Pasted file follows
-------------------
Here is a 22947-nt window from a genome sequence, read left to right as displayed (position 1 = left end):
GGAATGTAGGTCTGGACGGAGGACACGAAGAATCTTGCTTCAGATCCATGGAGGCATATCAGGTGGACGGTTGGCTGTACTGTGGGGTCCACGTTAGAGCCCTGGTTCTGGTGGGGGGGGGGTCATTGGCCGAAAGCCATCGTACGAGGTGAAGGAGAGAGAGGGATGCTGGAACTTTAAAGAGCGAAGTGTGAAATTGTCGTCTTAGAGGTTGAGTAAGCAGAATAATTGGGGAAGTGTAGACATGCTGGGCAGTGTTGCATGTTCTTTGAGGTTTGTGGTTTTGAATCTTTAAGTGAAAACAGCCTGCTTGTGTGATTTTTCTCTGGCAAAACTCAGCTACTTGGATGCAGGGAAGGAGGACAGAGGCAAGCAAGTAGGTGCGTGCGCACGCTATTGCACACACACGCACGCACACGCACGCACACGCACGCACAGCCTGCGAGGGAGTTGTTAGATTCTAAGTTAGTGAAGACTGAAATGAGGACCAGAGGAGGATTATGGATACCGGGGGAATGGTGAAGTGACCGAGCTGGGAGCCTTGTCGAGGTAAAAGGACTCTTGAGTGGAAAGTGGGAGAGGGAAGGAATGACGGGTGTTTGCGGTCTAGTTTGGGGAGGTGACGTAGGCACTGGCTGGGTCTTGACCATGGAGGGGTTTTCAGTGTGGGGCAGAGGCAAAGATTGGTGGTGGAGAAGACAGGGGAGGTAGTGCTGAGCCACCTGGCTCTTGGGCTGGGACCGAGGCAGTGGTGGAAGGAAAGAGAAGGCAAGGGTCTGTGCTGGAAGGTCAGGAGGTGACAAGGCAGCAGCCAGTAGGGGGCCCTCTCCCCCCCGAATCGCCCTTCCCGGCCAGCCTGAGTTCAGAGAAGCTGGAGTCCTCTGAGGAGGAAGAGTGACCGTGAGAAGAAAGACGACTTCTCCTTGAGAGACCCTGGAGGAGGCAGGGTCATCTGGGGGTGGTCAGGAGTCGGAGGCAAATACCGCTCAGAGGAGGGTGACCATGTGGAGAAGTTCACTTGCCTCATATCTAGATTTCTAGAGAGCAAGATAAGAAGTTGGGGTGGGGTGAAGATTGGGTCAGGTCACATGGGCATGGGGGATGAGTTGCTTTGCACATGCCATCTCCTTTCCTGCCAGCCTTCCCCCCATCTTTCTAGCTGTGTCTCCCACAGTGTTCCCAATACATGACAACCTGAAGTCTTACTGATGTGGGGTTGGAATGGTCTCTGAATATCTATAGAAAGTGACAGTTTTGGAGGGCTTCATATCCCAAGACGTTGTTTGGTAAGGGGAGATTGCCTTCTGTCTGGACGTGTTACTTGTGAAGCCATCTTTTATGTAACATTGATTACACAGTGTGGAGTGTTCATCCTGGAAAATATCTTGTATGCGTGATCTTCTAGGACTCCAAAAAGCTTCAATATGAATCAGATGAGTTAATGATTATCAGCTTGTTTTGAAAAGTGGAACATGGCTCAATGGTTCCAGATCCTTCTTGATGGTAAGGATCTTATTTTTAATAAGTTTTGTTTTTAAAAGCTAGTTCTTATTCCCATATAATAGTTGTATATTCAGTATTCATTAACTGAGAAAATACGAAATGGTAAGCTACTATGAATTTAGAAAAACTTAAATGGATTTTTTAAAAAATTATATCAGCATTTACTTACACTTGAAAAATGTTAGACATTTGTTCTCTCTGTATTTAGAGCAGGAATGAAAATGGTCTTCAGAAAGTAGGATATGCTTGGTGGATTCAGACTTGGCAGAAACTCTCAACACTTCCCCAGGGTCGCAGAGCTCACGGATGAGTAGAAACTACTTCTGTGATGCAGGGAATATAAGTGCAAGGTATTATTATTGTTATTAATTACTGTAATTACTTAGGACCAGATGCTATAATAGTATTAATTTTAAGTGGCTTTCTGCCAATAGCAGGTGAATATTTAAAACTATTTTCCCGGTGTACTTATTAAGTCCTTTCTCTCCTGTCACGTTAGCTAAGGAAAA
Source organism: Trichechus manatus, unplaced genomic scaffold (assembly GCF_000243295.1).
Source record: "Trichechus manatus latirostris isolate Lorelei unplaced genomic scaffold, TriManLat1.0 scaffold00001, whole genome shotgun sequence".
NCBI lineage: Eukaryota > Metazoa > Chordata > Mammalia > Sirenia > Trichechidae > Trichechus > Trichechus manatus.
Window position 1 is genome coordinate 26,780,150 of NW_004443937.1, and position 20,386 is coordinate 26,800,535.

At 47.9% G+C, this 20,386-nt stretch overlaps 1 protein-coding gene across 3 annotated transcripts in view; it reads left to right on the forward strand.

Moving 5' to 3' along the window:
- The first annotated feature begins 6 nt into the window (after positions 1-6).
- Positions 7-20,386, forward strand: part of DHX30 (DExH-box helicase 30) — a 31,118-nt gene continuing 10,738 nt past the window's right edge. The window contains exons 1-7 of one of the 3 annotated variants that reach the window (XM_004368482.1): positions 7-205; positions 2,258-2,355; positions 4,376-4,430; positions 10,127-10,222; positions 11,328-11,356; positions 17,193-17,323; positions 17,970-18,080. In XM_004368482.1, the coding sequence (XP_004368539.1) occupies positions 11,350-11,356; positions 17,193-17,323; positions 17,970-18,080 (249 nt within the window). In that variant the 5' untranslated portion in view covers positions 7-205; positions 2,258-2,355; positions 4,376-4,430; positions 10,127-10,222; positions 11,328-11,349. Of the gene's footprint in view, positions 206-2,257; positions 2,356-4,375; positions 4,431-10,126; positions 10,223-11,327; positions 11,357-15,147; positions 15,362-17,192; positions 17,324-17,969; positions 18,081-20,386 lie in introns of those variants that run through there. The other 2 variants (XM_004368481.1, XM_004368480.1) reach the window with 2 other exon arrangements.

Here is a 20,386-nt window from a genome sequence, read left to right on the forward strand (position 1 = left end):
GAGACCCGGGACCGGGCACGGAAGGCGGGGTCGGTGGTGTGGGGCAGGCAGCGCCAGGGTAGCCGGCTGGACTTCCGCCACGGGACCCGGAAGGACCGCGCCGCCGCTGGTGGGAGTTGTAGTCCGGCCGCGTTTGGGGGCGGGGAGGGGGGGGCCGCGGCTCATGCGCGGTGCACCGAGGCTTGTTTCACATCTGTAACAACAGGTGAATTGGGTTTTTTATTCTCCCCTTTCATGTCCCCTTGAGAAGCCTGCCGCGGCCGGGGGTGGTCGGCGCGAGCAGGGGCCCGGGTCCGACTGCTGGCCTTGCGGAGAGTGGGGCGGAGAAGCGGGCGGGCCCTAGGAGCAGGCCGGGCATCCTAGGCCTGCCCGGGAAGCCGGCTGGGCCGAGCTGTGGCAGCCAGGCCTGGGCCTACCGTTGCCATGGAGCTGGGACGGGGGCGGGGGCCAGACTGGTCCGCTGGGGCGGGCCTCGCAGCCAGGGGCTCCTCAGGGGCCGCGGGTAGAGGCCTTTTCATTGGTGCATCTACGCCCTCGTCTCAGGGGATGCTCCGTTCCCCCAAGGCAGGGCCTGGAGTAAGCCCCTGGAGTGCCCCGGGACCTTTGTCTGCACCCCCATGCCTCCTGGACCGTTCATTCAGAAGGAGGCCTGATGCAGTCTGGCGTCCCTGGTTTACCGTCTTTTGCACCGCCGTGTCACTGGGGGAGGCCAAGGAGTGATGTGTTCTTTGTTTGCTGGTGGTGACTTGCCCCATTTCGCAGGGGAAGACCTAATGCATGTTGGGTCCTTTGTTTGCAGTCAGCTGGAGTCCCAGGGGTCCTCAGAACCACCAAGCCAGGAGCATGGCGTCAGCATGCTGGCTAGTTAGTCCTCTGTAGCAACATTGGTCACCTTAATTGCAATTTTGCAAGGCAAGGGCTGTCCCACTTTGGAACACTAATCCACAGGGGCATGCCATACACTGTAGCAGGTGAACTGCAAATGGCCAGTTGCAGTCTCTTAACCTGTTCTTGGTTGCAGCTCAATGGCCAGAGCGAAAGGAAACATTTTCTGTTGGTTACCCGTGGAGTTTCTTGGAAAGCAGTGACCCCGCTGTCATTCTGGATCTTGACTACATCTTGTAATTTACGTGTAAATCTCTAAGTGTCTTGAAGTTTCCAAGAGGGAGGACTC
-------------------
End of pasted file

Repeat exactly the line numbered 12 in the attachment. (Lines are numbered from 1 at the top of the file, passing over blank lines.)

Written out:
GAGACCCGGGACCGGGCACGGAAGGCGGGGTCGGTGGTGTGGGGCAGGCAGCGCCAGGGTAGCCGGCTGGACTTCCGCCACGGGACCCGGAAGGACCGCGCCGCCGCTGGTGGGAGTTGTAGTCCGGCCGCGTTTGGGGGCGGGGAGGGGGGGGCCGCGGCTCATGCGCGGTGCACCGAGGCTTGTTTCACATCTGTAACAACAGGTGAATTGGGTTTTTTATTCTCCCCTTTCATGTCCCCTTGAGAAGCCTGCCGCGGCCGGGGGTGGTCGGCGCGAGCAGGGGCCCGGGTCCGACTGCTGGCCTTGCGGAGAGTGGGGCGGAGAAGCGGGCGGGCCCTAGGAGCAGGCCGGGCATCCTAGGCCTGCCCGGGAAGCCGGCTGGGCCGAGCTGTGGCAGCCAGGCCTGGGCCTACCGTTGCCATGGAGCTGGGACGGGGGCGGGGGCCAGACTGGTCCGCTGGGGCGGGCCTCGCAGCCAGGGGCTCCTCAGGGGCCGCGGGTAGAGGCCTTTTCATTGGTGCATCTACGCCCTCGTCTCAGGGGATGCTCCGTTCCCCCAAGGCAGGGCCTGGAGTAAGCCCCTGGAGTGCCCCGGGACCTTTGTCTGCACCCCCATGCCTCCTGGACCGTTCATTCAGAAGGAGGCCTGATGCAGTCTGGCGTCCCTGGTTTACCGTCTTTTGCACCGCCGTGTCACTGGGGGAGGCCAAGGAGTGATGTGTTCTTTGTTTGCTGGTGGTGACTTGCCCCATTTCGCAGGGGAAGACCTAATGCATGTTGGGTCCTTTGTTTGCAGTCAGCTGGAGTCCCAGGGGTCCTCAGAACCACCAAGCCAGGAGCATGGCGTCAGCATGCTGGCTAGTTAGTCCTCTGTAGCAACATTGGTCACCTTAATTGCAATTTTGCAAGGCAAGGGCTGTCCCACTTTGGAACACTAATCCACAGGGGCATGCCATACACTGTAGCAGGTGAACTGCAAATGGCCAGTTGCAGTCTCTTAACCTGTTCTTGGTTGCAGCTCAATGGCCAGAGCGAAAGGAAACATTTTCTGTTGGTTACCCGTGGAGTTTCTTGGAAAGCAGTGACCCCGCTGTCATTCTGGATCTTGACTACATCTTGTAATTTACGTGTAAATCTCTAAGTGTCTTGAAGTTTCCAAGAGGGAGGACTC